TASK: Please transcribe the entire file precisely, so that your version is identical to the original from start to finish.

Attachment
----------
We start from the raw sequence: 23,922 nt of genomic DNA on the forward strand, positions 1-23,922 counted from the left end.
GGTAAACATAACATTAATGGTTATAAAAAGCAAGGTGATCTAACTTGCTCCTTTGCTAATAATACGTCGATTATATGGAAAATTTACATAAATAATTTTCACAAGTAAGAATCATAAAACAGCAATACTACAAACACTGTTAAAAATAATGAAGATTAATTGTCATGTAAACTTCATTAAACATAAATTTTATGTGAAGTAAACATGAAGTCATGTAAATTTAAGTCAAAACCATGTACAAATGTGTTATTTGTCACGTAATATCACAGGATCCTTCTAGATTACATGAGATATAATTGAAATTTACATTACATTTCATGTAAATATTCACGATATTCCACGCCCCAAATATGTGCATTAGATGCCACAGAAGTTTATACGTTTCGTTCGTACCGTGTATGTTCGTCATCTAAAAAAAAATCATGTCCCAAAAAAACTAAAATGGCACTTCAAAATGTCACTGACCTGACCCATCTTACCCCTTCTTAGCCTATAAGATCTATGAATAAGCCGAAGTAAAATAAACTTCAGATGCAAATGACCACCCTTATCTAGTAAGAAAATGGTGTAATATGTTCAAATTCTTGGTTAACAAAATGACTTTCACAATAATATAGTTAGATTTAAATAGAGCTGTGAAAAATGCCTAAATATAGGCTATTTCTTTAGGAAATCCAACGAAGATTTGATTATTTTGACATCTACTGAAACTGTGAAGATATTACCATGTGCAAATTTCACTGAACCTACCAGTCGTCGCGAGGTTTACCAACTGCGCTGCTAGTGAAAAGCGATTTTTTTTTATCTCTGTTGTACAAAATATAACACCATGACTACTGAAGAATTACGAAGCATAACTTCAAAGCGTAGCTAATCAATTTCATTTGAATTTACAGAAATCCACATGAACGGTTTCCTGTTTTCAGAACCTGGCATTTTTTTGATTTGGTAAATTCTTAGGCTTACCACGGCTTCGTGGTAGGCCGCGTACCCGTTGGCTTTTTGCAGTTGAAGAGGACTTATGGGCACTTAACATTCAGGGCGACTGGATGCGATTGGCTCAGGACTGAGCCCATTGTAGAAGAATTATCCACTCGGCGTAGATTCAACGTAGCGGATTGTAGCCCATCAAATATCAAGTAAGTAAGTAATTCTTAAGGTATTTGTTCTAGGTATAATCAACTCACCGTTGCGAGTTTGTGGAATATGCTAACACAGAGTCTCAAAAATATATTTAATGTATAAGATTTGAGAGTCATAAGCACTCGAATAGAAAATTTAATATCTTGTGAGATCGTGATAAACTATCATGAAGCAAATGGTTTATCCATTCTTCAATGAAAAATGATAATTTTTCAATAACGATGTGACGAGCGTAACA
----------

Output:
We start from the raw sequence: 23,922 nt of genomic DNA on the forward strand, positions 1-23,922 counted from the left end.
GGTAAACATAACATTAATGGTTATAAAAAGCAAGGTGATCTAACTTGCTCCTTTGCTAATAATACGTCGATTATATGGAAAATTTACATAAATAATTTTCACAAGTAAGAATCATAAAACAGCAATACTACAAACACTGTTAAAAATAATGAAGATTAATTGTCATGTAAACTTCATTAAACATAAATTTTATGTGAAGTAAACATGAAGTCATGTAAATTTAAGTCAAAACCATGTACAAATGTGTTATTTGTCACGTAATATCACAGGATCCTTCTAGATTACATGAGATATAATTGAAATTTACATTACATTTCATGTAAATATTCACGATATTCCACGCCCCAAATATGTGCATTAGATGCCACAGAAGTTTATACGTTTCGTTCGTACCGTGTATGTTCGTCATCTAAAAAAAAATCATGTCCCAAAAAAACTAAAATGGCACTTCAAAATGTCACTGACCTGACCCATCTTACCCCTTCTTAGCCTATAAGATCTATGAATAAGCCGAAGTAAAATAAACTTCAGATGCAAATGACCACCCTTATCTAGTAAGAAAATGGTGTAATATGTTCAAATTCTTGGTTAACAAAATGACTTTCACAATAATATAGTTAGATTTAAATAGAGCTGTGAAAAATGCCTAAATATAGGCTATTTCTTTAGGAAATCCAACGAAGATTTGATTATTTTGACATCTACTGAAACTGTGAAGATATTACCATGTGCAAATTTCACTGAACCTACCAGTCGTCGCGAGGTTTACCAACTGCGCTGCTAGTGAAAAGCGATTTTTTTTTATCTCTGTTGTACAAAATATAACACCATGACTACTGAAGAATTACGAAGCATAACTTCAAAGCGTAGCTAATCAATTTCATTTGAATTTACAGAAATCCACATGAACGGTTTCCTGTTTTCAGAACCTGGCATTTTTTTGATTTGGTAAATTCTTAGGCTTACCACGGCTTCGTGGTAGGCCGCGTACCCGTTGGCTTTTTGCAGTTGAAGAGGACTTATGGGCACTTAACATTCAGGGCGACTGGATGCGATTGGCTCAGGACTGAGCCCATTGTAGAAGAATTATCCACTCGGCGTAGATTCAACGTAGCGGATTGTAGCCCATCAAATATCAAGTAAGTAAGTAATTCTTAAGGTATTTGTTCTAGGTATAATCAACTCACCGTTGCGAGTTTGTGGAATATGCTAACACAGAGTCTCAAAAATATATTTAATGTATAAGATTTGAGAGTCATAAGCACTCGAATAGAAAATTTAATATCTTGTGAGATCGTGATAAACTATCATGAAGCAAATGGTTTATCCATTCTTCAATGAAAAATGATAATTTTTCAATAACGATGTGACGAGCGTAACA